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  • Clinical Impact of Hybrid Capture–Based Next-Generation Sequencing on Changes in Treatment Decisions in Lung Cancer

    Anna Belilovski Rozenblum MD, Maya Ilouze PhD, Elizabeth Dudnik MD, Addie Dvir MSc, Lior Soussan-Gutman PhD, Smadar Geva MSc, Nir Peled MD, PhD

    Journal of Thoracic Oncology, Volume 12, Issue 2, February 2017, Pages 258 - 268

    Category:
    Topic: Diagnosis

    Commentary by Nir Peled

    Precision care in lung cancer has shifted survival and quality of life for many of our patients. With appropriate diagnosis, more than half of our NSCLC may be treated first without chemotherapy (combining targeted therapies and pembrolizumab for eligible patients). This study shows the strong impact of multiplex hybrid capturing NGS above the routine approved PCR-based or ALK IHC/FISH methods. Using hybrid capturing NGS had huge impact on treatment decision which was later translated to 66% response rate and oversall survival benefit. Mis-diagnosis of a driver mutation hits the patients twice. First, patients are treated by chemo- and not by targeted drugs, and later, by immunotherapies where its benefit in patients with a valid driver mutation is very low. In conclusion, the use of sensitive technology is highly important in lung cancer therapy (tissue or ctDNA) and we shell do any possible effort to bring the best technology to our patients. 

  • PD-L1 Immunohistochemistry Assays for Lung Cancer: Results from Phase 1 of the Blueprint PD-L1 IHC Assay Comparison Project

    Fred R. Hirsch MD, PhD, Abigail McElhinny PhD, Dave Stanforth MBA, James Ranger-Moore PhD, Malinka Jansson MA, Karina Kulangara PhD, William Richardson BA, Penny Towne BS, MBA, Debra Hanks MD, Bharathi Vennapusa MD, Amita Mistry MD, Rasika Kalamegham PhD, Steve Averbuch MD, James Novotny PhD, Eric Rubin MD, Kenneth Emancipator MD, Ian McCaffery PhD, J. Andrew Williams PhD, Jill Walker PhD, John Longshore PhD, Ming Sound Tsao MD, Keith M. Kerr MB, FRCPath

    Journal of Thoracic Oncology, Volume 12, Issue 2, February 2017, Pages 208 - 222

    Category:
    Topic: Diagnosis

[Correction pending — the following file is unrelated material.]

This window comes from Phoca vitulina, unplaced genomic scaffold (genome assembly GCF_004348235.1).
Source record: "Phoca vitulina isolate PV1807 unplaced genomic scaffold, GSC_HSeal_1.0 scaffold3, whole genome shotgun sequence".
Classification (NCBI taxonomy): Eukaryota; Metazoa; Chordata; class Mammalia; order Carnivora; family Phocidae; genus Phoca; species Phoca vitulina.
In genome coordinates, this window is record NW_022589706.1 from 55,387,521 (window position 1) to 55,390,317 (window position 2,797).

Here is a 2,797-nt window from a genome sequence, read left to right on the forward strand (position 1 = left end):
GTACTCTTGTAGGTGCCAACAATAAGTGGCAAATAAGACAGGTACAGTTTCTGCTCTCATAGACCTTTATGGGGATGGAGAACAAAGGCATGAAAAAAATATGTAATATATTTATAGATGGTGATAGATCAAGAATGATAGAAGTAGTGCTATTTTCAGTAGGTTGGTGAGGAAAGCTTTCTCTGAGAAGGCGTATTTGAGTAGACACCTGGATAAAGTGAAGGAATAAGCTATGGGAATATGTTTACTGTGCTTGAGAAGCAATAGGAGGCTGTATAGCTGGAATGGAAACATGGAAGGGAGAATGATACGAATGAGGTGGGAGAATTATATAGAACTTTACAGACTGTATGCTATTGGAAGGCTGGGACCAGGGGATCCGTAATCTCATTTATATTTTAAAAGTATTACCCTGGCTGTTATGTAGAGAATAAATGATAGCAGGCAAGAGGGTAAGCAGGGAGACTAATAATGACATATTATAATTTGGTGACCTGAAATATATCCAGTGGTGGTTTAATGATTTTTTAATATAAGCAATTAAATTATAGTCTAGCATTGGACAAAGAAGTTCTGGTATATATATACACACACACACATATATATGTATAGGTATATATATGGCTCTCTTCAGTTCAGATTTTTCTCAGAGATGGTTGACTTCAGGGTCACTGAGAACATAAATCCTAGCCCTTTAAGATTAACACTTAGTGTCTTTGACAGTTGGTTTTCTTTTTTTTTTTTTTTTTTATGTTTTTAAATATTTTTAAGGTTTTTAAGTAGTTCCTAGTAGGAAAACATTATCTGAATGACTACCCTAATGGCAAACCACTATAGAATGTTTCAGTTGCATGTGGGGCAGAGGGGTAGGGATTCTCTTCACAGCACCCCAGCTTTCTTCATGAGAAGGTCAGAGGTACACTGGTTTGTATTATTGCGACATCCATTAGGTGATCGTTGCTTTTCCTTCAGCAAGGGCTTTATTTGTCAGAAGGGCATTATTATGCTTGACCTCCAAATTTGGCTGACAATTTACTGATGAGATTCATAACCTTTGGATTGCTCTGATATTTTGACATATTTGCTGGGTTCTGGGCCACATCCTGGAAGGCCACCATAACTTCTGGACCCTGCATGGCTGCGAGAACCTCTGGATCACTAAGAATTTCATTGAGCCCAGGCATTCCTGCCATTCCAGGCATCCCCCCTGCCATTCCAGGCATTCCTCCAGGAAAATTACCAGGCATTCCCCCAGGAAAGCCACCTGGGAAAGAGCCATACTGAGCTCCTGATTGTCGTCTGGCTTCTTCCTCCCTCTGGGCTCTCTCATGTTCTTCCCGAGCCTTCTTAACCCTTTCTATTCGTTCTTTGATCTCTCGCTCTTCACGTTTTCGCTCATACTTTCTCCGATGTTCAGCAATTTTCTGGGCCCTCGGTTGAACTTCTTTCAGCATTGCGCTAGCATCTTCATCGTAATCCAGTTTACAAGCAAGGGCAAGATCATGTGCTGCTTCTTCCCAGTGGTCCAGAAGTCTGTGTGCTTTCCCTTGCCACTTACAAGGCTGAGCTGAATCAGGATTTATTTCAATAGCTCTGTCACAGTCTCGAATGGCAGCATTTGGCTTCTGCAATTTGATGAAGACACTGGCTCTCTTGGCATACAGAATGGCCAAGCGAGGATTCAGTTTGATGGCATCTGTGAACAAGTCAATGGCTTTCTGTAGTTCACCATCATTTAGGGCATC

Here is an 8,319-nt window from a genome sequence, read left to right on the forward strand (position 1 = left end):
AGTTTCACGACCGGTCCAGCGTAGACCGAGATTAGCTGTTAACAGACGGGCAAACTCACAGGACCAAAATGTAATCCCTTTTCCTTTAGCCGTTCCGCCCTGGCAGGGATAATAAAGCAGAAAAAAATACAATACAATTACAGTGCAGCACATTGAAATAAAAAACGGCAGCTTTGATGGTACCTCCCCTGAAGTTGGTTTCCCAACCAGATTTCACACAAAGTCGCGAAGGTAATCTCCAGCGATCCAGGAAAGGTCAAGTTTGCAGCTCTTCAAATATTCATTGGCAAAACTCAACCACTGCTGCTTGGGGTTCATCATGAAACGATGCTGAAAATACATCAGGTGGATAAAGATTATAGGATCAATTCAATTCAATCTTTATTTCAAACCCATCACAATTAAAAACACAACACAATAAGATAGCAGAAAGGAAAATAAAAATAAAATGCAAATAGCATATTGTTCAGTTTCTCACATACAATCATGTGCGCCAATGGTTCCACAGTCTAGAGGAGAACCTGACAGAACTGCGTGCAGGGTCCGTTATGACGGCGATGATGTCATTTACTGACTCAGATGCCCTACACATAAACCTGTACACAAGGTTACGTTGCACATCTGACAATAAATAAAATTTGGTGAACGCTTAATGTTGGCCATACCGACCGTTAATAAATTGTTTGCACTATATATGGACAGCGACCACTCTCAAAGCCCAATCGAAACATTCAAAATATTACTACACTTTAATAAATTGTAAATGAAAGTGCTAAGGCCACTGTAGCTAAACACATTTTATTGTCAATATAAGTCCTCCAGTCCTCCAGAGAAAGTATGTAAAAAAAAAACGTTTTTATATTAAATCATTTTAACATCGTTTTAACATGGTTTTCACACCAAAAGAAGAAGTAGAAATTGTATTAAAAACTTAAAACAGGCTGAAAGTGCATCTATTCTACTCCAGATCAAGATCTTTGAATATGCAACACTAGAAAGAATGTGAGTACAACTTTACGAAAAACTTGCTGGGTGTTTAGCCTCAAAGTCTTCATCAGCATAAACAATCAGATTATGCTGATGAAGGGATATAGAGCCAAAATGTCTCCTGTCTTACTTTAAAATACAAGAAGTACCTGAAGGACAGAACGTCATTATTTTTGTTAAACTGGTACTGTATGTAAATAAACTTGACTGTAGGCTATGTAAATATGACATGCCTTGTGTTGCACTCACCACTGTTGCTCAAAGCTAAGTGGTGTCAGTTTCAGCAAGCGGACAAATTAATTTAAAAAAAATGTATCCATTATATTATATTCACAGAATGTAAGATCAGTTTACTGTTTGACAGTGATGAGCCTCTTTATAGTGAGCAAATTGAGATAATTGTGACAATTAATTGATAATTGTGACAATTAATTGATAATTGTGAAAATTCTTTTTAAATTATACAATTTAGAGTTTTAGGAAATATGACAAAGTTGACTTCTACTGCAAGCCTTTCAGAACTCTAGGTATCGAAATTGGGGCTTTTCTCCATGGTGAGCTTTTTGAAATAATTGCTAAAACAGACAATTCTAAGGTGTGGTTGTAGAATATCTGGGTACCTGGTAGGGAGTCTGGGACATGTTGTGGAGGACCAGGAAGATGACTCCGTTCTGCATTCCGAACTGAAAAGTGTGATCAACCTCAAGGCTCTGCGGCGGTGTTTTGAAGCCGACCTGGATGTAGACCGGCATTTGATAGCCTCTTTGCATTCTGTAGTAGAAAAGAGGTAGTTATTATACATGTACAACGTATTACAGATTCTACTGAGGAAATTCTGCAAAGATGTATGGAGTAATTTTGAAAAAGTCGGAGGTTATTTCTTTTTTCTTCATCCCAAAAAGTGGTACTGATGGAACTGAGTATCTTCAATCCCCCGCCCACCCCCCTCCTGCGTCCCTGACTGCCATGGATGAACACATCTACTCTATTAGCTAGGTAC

Commentary by Nir Peled

    Pembrolizumab as first line therapy has become standard of care in NSCLC who express PDL1≥50%. In 2nd line, the survival benefit from all PD1/PDL1 agents is also correlated to PDL1 expression. However, each study used its own PDL1 biomarker. Therefore, tissue is required for primary diagnosis, molecular analysis and PDL1 staining.

    The Bluepring study aims to harmonize between the four PDL1 staining methods which were used for the different compounds. This effort is highly important as to avoid tissue exhaustion, if possible. The study shows a good correlation between three of the methods, while the SP142 assay (atezolizumab) stained less cells in comparison to the others which was later compensated by its immune-cell counts. Still, it is too early to jump into conclusions and the current recommendation is to use each biomarker for its related drug. To note, only pembrolizumab has been labeled upon PDL1 staining.

  • Detection of cancer specific mutations in early-stage non-small cell lung cancer using cell-free DNA by targeted sequencing

    He Y, Zhang X, Wang L, Tian Z, Liu Q, Yao J, Liu Y, Li C, Min L, Shan B

    International Journal of Oncology, Volume 49, Issue 6, December 2016, Pages 2351-2358
    Category:
    Topic: Diagnosis

    Commentary by Nir Peled

    Screening for lung cancer is now recommended for high risk individuals. However, low dose CT programs do detect numerous nodules, where most of them are benign. Non-invasive biomarkers to support nodule' management are needed to direct clinicians toward a more or less aggressive approach to patients. This study shows the feasibility of cfDNA to detect cancer related gene mutations as another potential and highly specific tool. Next, its incorporation into a clinical setting should be presented. 

  • A Highly Sensitive and Quantitative Test Platform for Detection of NSCLC EGFR Mutations in Urine and Plasma